Weird War
Illuminated by the Light
Drag City

The Nation of Ulysses frontman Ian Svenonius tried to create what anarchist writer Hakim Bey described as “a temporary autonomous zone,” where music is neither just sound nor political rant but an all-encompassing, un-commodifiable, ever-changing revolution of everyday life. “We’ll smash the world apart, stick it back together and name it new tonight,” NOU promised. And with cacophonous guitar and fevered proclamations they did transform the rooms they played by creating an air of earnestness and danceable chaos. Svenonius’ subsequent bands—Cupid Car Club and The Make-Up—maintained that elusive and provocative edge with the creation of a band mythos and by introducing a self-dubbed “gospel yeh-yeh” sound that felt both socially subversive and contagiously fun.

This history is inseparable from Svenonius’ current project, Weird War (formerly known as The Scene Creamers), and the band’s fourth album, Illuminated by the Light. More upbeat than previous albums, it dabbles in disco beats, psychedelic riffs and earthy bongo drumming with Svenonius screeching and whimpering in his seductive falsetto. Light is more than just “funk-lite,” but with one minor flaw: the radical gumption of past projects is buried under the production. It’s all easy to ingest and very good, but disappointingly innocuous. (Erika Fredrickson)

Weird War plays the Elk’s Lodge Friday, July 22, at 9 PM. $6 in advance at Ear Candy and $7 at the door.

Blare Bitch Project
Double Distortion Burger
Steel Cage Records

There’s no B.S. with Blare Bitch Project and their first full-length album, Double Distortion Burger—it’s a straight-ahead powerhouse of blaring duel lead guitars, thrashing drums and angry, shattering vocals intended to kick listeners squarely in the jaw. It’s unapologetic rock with equal portions Joan Jett, early Clash and KISS, and a ton of influence from founder Blare N. Bitch’s former band, Betty Blowtorch.

Bitch formed her new outfit in 2002 after Blowtorch’s bizarre breakup—in mid-tour circa 2001, two members of the band jumped ship with no explanation and one of them, Bianca Halstead (aka Butthole), was killed in a car accident weeks later. The lack of resolution from these events showed through on the Blare Bitch Project’s first EP (which included a slow ballad dedicated to Halstead), but Burger shows no remnants of past tragedy.

In fact, parts of the new album seem to move beyond Bitch’s trademark shredding lead guitar to spotlight fellow lead guitarist Punky. Tracks like “Knock Me Out” and “Get It” include much more hook-laden riffs that Bitch attributes to her new bandmate. The two lead players also share vocals and are ably backed by new drummer Chase Manhattan and bassist Johnny Black. Fans of Blowtorch shouldn’t be disappointed. (Skylar Browning)

Blare Bitch Project plays MARS Monday, July 25. Cover TBA.

Larry Hirshberg
Packing for Nowhere

Nowhere is a place where the sound of pounding hooves and jazz drum rolls intersect narrations about moths and Tasty Cakes—a twilight zone populated with a dream-like concoction of familiar images and unfamiliar sounds. At least that’s the nowhere of Larry Hirshberg’s new album Packing for Nowhere, an experimental collage of noise and spoken word.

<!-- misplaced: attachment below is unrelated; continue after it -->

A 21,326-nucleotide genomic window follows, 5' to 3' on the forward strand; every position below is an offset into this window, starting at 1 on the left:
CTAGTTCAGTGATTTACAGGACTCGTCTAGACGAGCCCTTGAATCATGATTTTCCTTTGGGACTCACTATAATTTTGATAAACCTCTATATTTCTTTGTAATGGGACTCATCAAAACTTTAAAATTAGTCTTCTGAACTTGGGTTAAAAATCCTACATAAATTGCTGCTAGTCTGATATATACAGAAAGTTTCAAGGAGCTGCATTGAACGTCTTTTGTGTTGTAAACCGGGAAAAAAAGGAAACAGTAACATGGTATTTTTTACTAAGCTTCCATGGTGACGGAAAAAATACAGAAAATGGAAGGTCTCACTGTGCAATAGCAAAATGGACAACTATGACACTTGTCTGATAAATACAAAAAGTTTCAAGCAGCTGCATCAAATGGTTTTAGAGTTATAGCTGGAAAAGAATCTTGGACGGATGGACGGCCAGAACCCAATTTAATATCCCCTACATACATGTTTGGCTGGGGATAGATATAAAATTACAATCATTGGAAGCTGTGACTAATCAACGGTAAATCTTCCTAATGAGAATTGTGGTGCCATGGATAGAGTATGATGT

The collection of studio experiments gathered over the last two years proves that Hirshberg (formerly of the Tom Catmull Combo, among others, and currently of the Trillionaires) has amazing versatility beyond folk and blues-rock compartments. The album reveals streaks of the dark creepiness of a David Lynch film: in “The Pine Hen,” chord progressions fade in and out like a distorted music box while a woman methodically lists types of hens. In “Packing for Norway,” Hirshberg’s neurotic repetition of “Can you tell I’m nervous?” is countered by a tempered hi-hat and the strange sound of rattling seeds. Or is that oil sizzling in a pan? The clarity of (and indulgence in) sound provides a study in perception. It’s an intriguing album with rich textures that provide something—and somewhere—new. (Erika Fredrickson)

Virus Syndicate
The Work Related Illness
Planet Mu

Keeping track of electronic music’s latest subgenres can feel a lot like doing battle with a many-headed mythological beast, minus the possibility of evisceration. Grime, for example, also known as sublow or dubstep, is one of the latest fanged heads to emerge from the hoary hydra of UK dance music. Virus Syndicate, a crew of MCs and producers from Manchester, offer up a slab of cutting-edge grime on their debut album The Work Related Illness. Characterized by off-kilter breakbeats, gritty basslines and chopped samples, this genre really must be heard to be appreciated; it’s so damned dirty and gangsta that American rap sounds utterly limp by comparison.

Virus Syndicate’s four MCs spit rapid, crazily-timed rhymes over producer Mark One’s superb compositions. The style brims with a confidence that one rarely finds on debut albums, and the end result is extremely rewarding. Underground hip-hop heads who demand pedantic dissertations from their favorite acts won’t be into this, but people who like ass-shaking bass and humorous rhymes really ought to check it out. Virus Syndicate is the antidote for commercial rap that we’ve all been waiting for. (Adam Fangsrud)

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